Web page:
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The Diefenbunker will undergo important $1.5 million revitalization

Diefenbunker

The Diefenbunker will undergo important renovations – The Government of Canada is investing $596,860 toward funding for the renovation and revitalization of the Diefenbunker, Canada’s Cold War Museum and National Historic Site.

Also, the Government of Ontario is investing $492,410 and the Diefenbunker Museum is contributing $402,881 to this project.

“To protect existing visitors and welcome new ones, as well as to preserve an incredible artifact, we need to bring the Cold War bunker into the 21st century,” said Christine McGuire, Executive Director, Diefenbunker, Canada’s Cold War Museum in Ottawa. “That is what this funding will do – it safeguards a unique piece of Canadian history. We are incredibly grateful to the federal and provincial governments for this important support, especially during these difficult times.”

The announcement to renovate The Diefenbunker Museum was made by, the Honourable Catherine McKenna, Minister of Infrastructure and Communities; Karen McCrimmon, Member of Parliament for Kanata−Carleton; the Honourable Dr. Merrilee Fullerton, Ontario’s Minister of Long-Term Care and Member of Provincial Parliament for Kanata−Carleton; and Christine McGuire, Executive Director of the Diefenbunker Museum, announced funding for the renovation and revitalization of the Diefenbunker, Canada’s Cold War Museum and National Historic Site. 

The renovations will improve ventilation, plumbing, electrical and mechanical systems while modernizing the 60-year-old washrooms and elevator to meet accessibility standards.

These important upgrades will create good jobs during construction and also ensure that the facility continues to accommodate a diverse audience attendance.

The Government of Canada is investing $596,860 toward this project through the Community, Culture and Recreation Infrastructure Stream of the Investing in Canada plan. The Government of Ontario is investing $492,410 and the Diefenbunker Museum is contributing $402,881 to this project.

All orders of government continue to work together for the people of Ontario to make strategic infrastructure investments in communities across the province when they need it the most.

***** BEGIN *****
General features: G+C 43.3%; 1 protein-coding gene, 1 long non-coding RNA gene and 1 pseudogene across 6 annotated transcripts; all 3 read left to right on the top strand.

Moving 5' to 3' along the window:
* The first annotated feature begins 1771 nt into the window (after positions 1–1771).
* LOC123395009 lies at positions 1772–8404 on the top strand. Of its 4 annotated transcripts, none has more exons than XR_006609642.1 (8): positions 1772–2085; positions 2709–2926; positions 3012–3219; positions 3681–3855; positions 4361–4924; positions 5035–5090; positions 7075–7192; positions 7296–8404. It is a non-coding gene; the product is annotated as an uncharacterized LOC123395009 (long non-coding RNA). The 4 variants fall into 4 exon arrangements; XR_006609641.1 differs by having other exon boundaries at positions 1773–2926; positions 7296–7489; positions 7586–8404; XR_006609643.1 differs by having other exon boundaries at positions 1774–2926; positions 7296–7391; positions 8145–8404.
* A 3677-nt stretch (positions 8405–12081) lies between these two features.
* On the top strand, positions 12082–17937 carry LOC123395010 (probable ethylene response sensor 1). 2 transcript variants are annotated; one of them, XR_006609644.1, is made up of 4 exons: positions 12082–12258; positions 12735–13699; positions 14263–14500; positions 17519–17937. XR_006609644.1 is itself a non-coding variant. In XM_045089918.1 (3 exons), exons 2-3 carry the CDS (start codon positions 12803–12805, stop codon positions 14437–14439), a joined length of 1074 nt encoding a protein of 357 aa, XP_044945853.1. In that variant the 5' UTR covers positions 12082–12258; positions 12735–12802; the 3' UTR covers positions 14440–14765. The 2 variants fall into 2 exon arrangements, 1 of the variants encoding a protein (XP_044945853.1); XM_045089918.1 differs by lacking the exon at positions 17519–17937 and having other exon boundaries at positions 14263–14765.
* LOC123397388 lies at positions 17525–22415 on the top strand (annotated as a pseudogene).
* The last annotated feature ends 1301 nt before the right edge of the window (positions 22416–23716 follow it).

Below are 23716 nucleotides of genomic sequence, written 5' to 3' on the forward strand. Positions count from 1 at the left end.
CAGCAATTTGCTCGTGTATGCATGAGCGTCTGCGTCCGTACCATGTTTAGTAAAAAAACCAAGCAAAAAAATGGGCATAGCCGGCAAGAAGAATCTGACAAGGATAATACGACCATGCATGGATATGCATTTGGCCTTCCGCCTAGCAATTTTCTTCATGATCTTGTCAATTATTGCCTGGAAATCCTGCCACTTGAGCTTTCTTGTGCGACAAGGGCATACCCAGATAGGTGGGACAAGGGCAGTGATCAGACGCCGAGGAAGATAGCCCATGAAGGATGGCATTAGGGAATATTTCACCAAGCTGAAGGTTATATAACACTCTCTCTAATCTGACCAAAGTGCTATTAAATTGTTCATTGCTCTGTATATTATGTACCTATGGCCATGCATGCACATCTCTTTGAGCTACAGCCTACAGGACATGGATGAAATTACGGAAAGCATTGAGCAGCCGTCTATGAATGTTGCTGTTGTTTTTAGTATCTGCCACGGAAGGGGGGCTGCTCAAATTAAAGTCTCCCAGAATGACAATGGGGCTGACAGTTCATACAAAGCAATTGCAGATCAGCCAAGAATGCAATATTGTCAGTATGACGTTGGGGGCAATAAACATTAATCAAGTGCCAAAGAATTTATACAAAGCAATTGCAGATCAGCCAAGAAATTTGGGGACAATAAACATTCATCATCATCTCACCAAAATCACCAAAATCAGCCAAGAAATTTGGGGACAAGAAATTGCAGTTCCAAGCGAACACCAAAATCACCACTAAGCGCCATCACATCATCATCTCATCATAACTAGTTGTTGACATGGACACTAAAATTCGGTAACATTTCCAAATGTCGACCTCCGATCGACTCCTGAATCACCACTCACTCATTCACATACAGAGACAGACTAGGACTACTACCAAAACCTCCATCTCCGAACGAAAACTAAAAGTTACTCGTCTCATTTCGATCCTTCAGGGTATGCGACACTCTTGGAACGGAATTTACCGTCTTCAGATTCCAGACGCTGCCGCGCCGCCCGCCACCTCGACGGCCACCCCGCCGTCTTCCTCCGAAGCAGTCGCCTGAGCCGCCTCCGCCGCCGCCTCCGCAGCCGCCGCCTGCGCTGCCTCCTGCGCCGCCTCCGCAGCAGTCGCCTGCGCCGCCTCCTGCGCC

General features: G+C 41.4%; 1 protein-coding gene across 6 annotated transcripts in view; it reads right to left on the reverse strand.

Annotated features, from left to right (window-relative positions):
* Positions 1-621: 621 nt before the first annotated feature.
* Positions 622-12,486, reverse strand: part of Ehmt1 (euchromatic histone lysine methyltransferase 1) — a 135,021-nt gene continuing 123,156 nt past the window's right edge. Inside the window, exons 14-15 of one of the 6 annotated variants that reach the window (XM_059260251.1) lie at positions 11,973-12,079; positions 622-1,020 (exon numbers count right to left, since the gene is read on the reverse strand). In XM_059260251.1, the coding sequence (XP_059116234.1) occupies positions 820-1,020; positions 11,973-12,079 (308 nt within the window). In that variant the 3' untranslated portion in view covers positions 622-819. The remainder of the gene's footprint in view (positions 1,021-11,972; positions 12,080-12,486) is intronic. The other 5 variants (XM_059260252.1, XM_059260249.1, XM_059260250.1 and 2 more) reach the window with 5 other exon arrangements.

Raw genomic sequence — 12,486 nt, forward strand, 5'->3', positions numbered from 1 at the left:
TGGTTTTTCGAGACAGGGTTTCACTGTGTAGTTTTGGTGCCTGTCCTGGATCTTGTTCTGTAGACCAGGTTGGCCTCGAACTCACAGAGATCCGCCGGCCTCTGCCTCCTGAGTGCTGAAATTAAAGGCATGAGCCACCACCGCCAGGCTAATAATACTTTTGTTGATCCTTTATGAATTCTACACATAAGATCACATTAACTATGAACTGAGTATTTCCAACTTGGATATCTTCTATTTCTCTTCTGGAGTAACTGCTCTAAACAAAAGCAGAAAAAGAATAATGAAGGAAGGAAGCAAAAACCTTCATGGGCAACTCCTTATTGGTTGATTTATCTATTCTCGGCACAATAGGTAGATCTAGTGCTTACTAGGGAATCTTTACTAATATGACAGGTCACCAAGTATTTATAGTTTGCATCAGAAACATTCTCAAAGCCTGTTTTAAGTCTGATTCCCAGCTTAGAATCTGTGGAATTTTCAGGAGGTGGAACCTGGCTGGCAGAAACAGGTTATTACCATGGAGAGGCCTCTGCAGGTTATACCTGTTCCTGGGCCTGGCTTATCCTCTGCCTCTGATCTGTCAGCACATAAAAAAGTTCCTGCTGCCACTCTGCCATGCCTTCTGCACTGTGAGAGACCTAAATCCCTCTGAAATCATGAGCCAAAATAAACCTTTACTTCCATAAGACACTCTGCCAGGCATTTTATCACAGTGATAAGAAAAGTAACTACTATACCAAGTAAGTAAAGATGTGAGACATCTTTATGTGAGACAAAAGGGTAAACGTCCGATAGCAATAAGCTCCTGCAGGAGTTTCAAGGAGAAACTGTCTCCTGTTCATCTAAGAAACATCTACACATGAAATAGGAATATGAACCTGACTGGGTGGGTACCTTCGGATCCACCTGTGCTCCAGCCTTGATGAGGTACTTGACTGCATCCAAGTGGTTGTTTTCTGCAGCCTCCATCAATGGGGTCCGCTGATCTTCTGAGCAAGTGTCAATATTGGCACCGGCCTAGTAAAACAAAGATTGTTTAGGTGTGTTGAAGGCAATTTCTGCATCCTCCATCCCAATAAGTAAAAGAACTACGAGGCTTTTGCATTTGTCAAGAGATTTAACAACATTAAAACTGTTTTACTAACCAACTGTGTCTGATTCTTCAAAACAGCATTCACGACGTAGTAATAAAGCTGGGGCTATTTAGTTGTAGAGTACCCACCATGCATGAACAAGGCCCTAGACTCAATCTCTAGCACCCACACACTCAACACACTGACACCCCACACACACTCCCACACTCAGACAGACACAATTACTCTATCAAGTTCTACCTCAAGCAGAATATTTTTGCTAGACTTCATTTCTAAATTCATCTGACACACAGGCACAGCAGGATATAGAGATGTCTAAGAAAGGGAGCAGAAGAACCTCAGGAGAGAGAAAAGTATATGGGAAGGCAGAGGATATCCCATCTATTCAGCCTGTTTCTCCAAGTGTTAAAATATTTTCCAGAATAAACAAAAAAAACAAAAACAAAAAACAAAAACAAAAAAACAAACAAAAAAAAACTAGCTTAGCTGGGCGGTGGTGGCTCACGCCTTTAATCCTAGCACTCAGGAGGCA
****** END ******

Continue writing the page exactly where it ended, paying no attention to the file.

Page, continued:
“The $596,860 that we’re investing in the renovation and revitalization of the Diefenbunker, Canada’s Cold War Museum and National Historic Site, will keep this important part of our history alive to serve the local community as well as visitors from across Canada and beyond,” said The Honourable Catherine McKenna, Minister of Infrastructure and Communities. “It will be a wonderful, accessible and inclusive learning resource for many generations to come. Canada’s infrastructure plan invests in thousands of projects, creates jobs across the country, and builds cleaner, more inclusive communities,” said McKenna.

The Diefenbunker, located in Carp, Ontario just 30 km west of Ottawa, was commissioned by Prime Minister John Diefenbaker in 1959, as part of the Canadian government’s reaction to escalating tensions in the Cold War. The purpose of the bunker was to house key members of the government and military in the event of a nuclear attack on Canada. It was decommissioned in 1994, and in 1998 it was reopened as the Diefenbunker, Canada’s Cold War Museum and designated a National Historic Site.

Quick facts

  • Through the Investing in Canada plan, the federal government is investing more than $180 billion over 12 years in public transit projects, green infrastructure, social infrastructure, trade and transportation routes, and Canada’s rural and northern communities. 
  • Across Ontario, the Government of Canada has invested more than $8 billion in over 2,700 infrastructure projects.
  • Across the province and over the next ten years, Ontario is investing approximately $320 million and Canada is investing approximately $407 million under the Community, Culture and Recreation Infrastructure Stream of the Investing in Canada Infrastructure Program. This stream supports the construction of new facilities and upgrades to existing facilities that improve community infrastructure (e.g., community centres, and libraries), and support upgrades to recreational venues (e.g., arenas, and both indoor and outdoor recreational spaces) and cultural spaces (e.g., theatres, museums).
  • Ontario is investing $10.2 billion under the Investing in Canada Infrastructure Program to improve public transit; community, culture and recreation; green, and rural and northern community and other priority infrastructure.

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